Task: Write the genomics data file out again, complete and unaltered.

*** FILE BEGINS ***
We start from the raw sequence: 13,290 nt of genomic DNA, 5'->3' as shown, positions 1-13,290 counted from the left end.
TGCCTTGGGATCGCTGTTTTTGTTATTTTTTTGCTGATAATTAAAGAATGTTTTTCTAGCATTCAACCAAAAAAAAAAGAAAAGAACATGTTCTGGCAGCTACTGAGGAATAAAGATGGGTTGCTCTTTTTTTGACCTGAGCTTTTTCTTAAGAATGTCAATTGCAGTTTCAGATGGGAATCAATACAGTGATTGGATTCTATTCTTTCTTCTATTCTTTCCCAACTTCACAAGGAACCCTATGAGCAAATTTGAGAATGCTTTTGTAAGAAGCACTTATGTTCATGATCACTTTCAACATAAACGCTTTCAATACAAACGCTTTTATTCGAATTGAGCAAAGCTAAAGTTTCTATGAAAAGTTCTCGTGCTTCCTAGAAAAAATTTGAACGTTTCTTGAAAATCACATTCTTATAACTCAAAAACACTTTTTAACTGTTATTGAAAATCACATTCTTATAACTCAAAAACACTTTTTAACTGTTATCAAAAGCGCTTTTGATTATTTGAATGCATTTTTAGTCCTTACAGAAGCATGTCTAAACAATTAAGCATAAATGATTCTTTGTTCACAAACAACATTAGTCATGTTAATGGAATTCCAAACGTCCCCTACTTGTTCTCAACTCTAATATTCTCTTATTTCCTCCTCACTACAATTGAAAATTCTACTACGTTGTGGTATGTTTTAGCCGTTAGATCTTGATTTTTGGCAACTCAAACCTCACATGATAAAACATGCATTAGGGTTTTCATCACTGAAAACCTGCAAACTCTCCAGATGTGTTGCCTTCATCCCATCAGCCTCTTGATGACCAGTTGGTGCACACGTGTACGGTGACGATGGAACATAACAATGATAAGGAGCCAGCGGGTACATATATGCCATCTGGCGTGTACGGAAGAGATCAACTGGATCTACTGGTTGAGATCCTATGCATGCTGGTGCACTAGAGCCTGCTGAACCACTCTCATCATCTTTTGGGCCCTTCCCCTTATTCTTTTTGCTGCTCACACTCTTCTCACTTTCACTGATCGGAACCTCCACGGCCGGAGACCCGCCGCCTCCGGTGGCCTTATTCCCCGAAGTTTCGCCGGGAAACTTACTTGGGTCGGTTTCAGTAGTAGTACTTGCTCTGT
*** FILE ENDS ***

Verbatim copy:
We start from the raw sequence: 13,290 nt of genomic DNA, 5'->3' as shown, positions 1-13,290 counted from the left end.
TGCCTTGGGATCGCTGTTTTTGTTATTTTTTTGCTGATAATTAAAGAATGTTTTTCTAGCATTCAACCAAAAAAAAAAGAAAAGAACATGTTCTGGCAGCTACTGAGGAATAAAGATGGGTTGCTCTTTTTTTGACCTGAGCTTTTTCTTAAGAATGTCAATTGCAGTTTCAGATGGGAATCAATACAGTGATTGGATTCTATTCTTTCTTCTATTCTTTCCCAACTTCACAAGGAACCCTATGAGCAAATTTGAGAATGCTTTTGTAAGAAGCACTTATGTTCATGATCACTTTCAACATAAACGCTTTCAATACAAACGCTTTTATTCGAATTGAGCAAAGCTAAAGTTTCTATGAAAAGTTCTCGTGCTTCCTAGAAAAAATTTGAACGTTTCTTGAAAATCACATTCTTATAACTCAAAAACACTTTTTAACTGTTATTGAAAATCACATTCTTATAACTCAAAAACACTTTTTAACTGTTATCAAAAGCGCTTTTGATTATTTGAATGCATTTTTAGTCCTTACAGAAGCATGTCTAAACAATTAAGCATAAATGATTCTTTGTTCACAAACAACATTAGTCATGTTAATGGAATTCCAAACGTCCCCTACTTGTTCTCAACTCTAATATTCTCTTATTTCCTCCTCACTACAATTGAAAATTCTACTACGTTGTGGTATGTTTTAGCCGTTAGATCTTGATTTTTGGCAACTCAAACCTCACATGATAAAACATGCATTAGGGTTTTCATCACTGAAAACCTGCAAACTCTCCAGATGTGTTGCCTTCATCCCATCAGCCTCTTGATGACCAGTTGGTGCACACGTGTACGGTGACGATGGAACATAACAATGATAAGGAGCCAGCGGGTACATATATGCCATCTGGCGTGTACGGAAGAGATCAACTGGATCTACTGGTTGAGATCCTATGCATGCTGGTGCACTAGAGCCTGCTGAACCACTCTCATCATCTTTTGGGCCCTTCCCCTTATTCTTTTTGCTGCTCACACTCTTCTCACTTTCACTGATCGGAACCTCCACGGCCGGAGACCCGCCGCCTCCGGTGGCCTTATTCCCCGAAGTTTCGCCGGGAAACTTACTTGGGTCGGTTTCAGTAGTAGTACTTGCTCTGT